Immanuel Kant’s moral philosophy, political philosophy, and philosophy of judgement have been and continue to be widely discussed among many scholars. The impact of his thinking is beyond doubt and his ideas continue to inspire and encourage an on-going dialogue among many people in our world today. Given the historical and philosophical significance of Kant’s moral, political, and aesthetic theory, and the connection he draws between these theories and the appropriate function and methodology of education, it is surprising that relatively little has been written on Kant’s contribution to education theory.
Recently, however, internationally recognized Kant scholars such as Paul Guyer, Manfred Kuehn, Richard Velkley, Robert Louden, Susan Shell, and others have begun to turn their attention to Kant’s writings on education and the role of education in cultivating moral character. Kant and Education: Interpretations and Commentary has gathered these scholars together with the aim of filling this perceived void in Kant scholarship. All of the essays contained within this volume will examine either Kant’s ideas on education through an historical analysis of his texts; or the importance and relevance of his moral philosophy, political philosophy, and/or aesthetics in contemporary education theory (or some combination).
Table of Contents
Introduction: The Highest Good—the Moral Endeavor of Education, Klas Roth and Chris W. Surprenant 1. Kant’s Contribution to Moral Education, Chris W. Surprenant 2. Kant and Rousseau on Moral Education, Joseph R. Reisert 3. Rousseau, Kant, and the Pedagogy of Deception, Phillip Scuderi 4. "Not a Slow Reform, but a Swift Revolution": Kant and Basedow on the Need to Transform Education, Robert B. Louden 5. Kant on Education, Anthropology, and Ethics, Manfred Kuehn 6. Educating through Perplexity: Kant and the German Enlightenment, Richard Velkley 7. Bringing Morality to Appearances: Kant’s Theory of Education, Gary B. Herbert 8. Culture and Paradox in Kant’s Philosophy of Education, Jørgen Huggler 9. Kant’s Invitation to Educational Thinking, Lars Løvlie 10. Examples of Moral Possibility, Paul Guyer 11. Moral Education and the Ideal of Humanity, Richard Dean 12. Enabling the Realization of Humanity: The Anthropological Dimension of Education, Alix Cohen 13. From Discipline to Autonomy: Kant’s Theory of Moral Development, Paul Formosa 14. Kant as Moral Psychologist? James Scott Johnston 15. Kant on the Humanities, Susan Meld Shell 16. Freedom and Autonomy in Knowledge-Based Societies, Klas Roth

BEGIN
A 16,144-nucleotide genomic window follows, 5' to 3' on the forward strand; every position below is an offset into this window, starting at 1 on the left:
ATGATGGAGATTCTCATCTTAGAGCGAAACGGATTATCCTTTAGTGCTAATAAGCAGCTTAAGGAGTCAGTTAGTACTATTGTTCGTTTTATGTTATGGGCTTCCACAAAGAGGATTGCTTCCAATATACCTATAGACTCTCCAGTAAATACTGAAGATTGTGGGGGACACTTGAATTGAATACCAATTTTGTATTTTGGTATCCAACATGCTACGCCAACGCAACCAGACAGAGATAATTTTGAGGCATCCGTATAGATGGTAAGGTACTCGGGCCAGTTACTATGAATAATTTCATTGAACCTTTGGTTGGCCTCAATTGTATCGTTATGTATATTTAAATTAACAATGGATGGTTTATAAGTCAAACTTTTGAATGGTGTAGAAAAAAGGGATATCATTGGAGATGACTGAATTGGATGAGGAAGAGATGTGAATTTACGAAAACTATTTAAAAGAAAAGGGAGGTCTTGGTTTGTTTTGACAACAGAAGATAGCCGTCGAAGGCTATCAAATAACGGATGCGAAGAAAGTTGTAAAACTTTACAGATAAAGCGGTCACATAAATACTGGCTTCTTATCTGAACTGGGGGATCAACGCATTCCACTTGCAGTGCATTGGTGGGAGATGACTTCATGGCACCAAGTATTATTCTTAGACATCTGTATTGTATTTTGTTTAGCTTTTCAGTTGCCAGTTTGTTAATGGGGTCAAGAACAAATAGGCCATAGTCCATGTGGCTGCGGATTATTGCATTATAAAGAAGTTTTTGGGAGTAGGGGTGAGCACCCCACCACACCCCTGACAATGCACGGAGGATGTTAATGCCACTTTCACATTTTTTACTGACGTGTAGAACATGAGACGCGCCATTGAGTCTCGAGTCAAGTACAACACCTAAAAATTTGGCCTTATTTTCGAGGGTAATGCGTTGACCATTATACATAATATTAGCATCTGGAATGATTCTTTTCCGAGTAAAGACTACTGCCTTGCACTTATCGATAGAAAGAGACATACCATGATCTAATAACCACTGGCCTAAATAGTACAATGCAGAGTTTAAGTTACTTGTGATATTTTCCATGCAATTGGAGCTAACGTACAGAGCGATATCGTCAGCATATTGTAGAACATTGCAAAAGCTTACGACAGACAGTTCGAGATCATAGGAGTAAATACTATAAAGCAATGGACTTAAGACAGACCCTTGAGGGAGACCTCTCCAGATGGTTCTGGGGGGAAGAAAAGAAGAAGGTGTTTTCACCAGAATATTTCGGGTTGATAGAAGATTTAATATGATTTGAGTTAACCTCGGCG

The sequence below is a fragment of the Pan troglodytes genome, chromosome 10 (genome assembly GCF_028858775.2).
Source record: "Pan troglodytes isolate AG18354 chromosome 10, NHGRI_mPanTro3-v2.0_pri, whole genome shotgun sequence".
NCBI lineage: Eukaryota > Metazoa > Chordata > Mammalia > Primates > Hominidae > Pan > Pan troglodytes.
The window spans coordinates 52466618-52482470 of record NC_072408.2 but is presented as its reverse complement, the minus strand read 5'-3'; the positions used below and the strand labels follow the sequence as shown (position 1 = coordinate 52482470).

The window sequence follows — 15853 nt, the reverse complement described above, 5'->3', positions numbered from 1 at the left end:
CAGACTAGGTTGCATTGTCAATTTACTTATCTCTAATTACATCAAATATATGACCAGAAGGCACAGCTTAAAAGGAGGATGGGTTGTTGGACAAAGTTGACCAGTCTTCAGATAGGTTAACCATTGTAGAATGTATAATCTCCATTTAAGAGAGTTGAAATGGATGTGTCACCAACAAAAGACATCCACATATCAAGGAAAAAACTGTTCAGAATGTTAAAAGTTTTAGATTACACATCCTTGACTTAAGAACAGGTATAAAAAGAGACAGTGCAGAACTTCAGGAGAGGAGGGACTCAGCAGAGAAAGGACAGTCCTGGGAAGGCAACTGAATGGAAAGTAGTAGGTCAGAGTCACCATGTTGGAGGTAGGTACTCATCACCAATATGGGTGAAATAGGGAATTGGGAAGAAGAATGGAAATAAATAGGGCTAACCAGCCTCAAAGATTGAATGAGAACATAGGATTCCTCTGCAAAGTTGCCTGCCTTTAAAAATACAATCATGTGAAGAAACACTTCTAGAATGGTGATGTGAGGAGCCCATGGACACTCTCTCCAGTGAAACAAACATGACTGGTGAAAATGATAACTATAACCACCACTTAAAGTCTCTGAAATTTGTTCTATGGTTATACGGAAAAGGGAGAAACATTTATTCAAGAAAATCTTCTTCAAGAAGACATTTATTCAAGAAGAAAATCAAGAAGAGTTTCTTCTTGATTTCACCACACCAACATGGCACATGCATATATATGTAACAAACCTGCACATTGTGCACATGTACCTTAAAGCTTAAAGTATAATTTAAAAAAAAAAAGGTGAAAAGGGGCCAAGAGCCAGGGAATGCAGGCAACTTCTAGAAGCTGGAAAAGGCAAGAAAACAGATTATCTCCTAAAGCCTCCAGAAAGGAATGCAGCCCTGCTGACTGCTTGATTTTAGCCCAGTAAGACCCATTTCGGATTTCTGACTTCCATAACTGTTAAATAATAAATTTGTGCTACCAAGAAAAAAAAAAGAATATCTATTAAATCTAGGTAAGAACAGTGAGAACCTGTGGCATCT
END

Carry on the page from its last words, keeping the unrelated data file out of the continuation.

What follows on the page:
Klas Roth is Professor in the Department of Education at Stockholm University, Sweden. His articles, covering topics in philosophy of education, cosmopolitanism and education, and Kant’s practical philosophy, have appeared in a variety of journals including Educational Theory, Educational Philosophy and Theory, Studies in Philosophy and Education, Journal of Philosophy of Education, and Philosophy & Social Criticism.
Chris W. Surprenant is a Visiting Assistant Professor in Philosophy at Tulane University. His articles, covering topics in moral philosophy, political philosophy, and educational philosophy, have appeared in a variety of journals including Kantian Review, History of Philosophy Quarterly, and The Journal of Social Philosophy.